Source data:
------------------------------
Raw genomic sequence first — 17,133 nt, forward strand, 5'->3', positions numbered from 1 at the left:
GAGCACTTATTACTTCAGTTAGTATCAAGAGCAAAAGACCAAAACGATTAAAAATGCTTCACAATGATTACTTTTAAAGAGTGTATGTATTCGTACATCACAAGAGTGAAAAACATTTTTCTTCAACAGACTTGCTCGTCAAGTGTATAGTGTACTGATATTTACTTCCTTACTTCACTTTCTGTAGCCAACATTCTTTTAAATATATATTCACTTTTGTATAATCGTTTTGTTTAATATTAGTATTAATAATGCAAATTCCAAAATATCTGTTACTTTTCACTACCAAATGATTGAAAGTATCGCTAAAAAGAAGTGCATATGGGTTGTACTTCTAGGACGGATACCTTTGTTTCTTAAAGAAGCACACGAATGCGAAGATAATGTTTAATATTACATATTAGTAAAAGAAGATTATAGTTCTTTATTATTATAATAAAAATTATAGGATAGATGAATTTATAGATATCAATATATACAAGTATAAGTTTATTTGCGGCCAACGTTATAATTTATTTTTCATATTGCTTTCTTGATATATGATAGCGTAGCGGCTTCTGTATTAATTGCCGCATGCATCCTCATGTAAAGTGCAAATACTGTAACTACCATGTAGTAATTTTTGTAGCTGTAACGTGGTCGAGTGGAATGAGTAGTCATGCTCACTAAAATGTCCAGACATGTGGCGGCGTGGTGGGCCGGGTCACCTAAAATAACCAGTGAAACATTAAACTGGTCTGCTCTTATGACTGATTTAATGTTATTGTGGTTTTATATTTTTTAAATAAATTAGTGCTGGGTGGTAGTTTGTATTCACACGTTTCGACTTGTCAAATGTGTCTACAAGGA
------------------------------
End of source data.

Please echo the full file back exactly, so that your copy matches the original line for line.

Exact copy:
Raw genomic sequence first — 17,133 nt, forward strand, 5'->3', positions numbered from 1 at the left:
GAGCACTTATTACTTCAGTTAGTATCAAGAGCAAAAGACCAAAACGATTAAAAATGCTTCACAATGATTACTTTTAAAGAGTGTATGTATTCGTACATCACAAGAGTGAAAAACATTTTTCTTCAACAGACTTGCTCGTCAAGTGTATAGTGTACTGATATTTACTTCCTTACTTCACTTTCTGTAGCCAACATTCTTTTAAATATATATTCACTTTTGTATAATCGTTTTGTTTAATATTAGTATTAATAATGCAAATTCCAAAATATCTGTTACTTTTCACTACCAAATGATTGAAAGTATCGCTAAAAAGAAGTGCATATGGGTTGTACTTCTAGGACGGATACCTTTGTTTCTTAAAGAAGCACACGAATGCGAAGATAATGTTTAATATTACATATTAGTAAAAGAAGATTATAGTTCTTTATTATTATAATAAAAATTATAGGATAGATGAATTTATAGATATCAATATATACAAGTATAAGTTTATTTGCGGCCAACGTTATAATTTATTTTTCATATTGCTTTCTTGATATATGATAGCGTAGCGGCTTCTGTATTAATTGCCGCATGCATCCTCATGTAAAGTGCAAATACTGTAACTACCATGTAGTAATTTTTGTAGCTGTAACGTGGTCGAGTGGAATGAGTAGTCATGCTCACTAAAATGTCCAGACATGTGGCGGCGTGGTGGGCCGGGTCACCTAAAATAACCAGTGAAACATTAAACTGGTCTGCTCTTATGACTGATTTAATGTTATTGTGGTTTTATATTTTTTAAATAAATTAGTGCTGGGTGGTAGTTTGTATTCACACGTTTCGACTTGTCAAATGTGTCTACAAGGA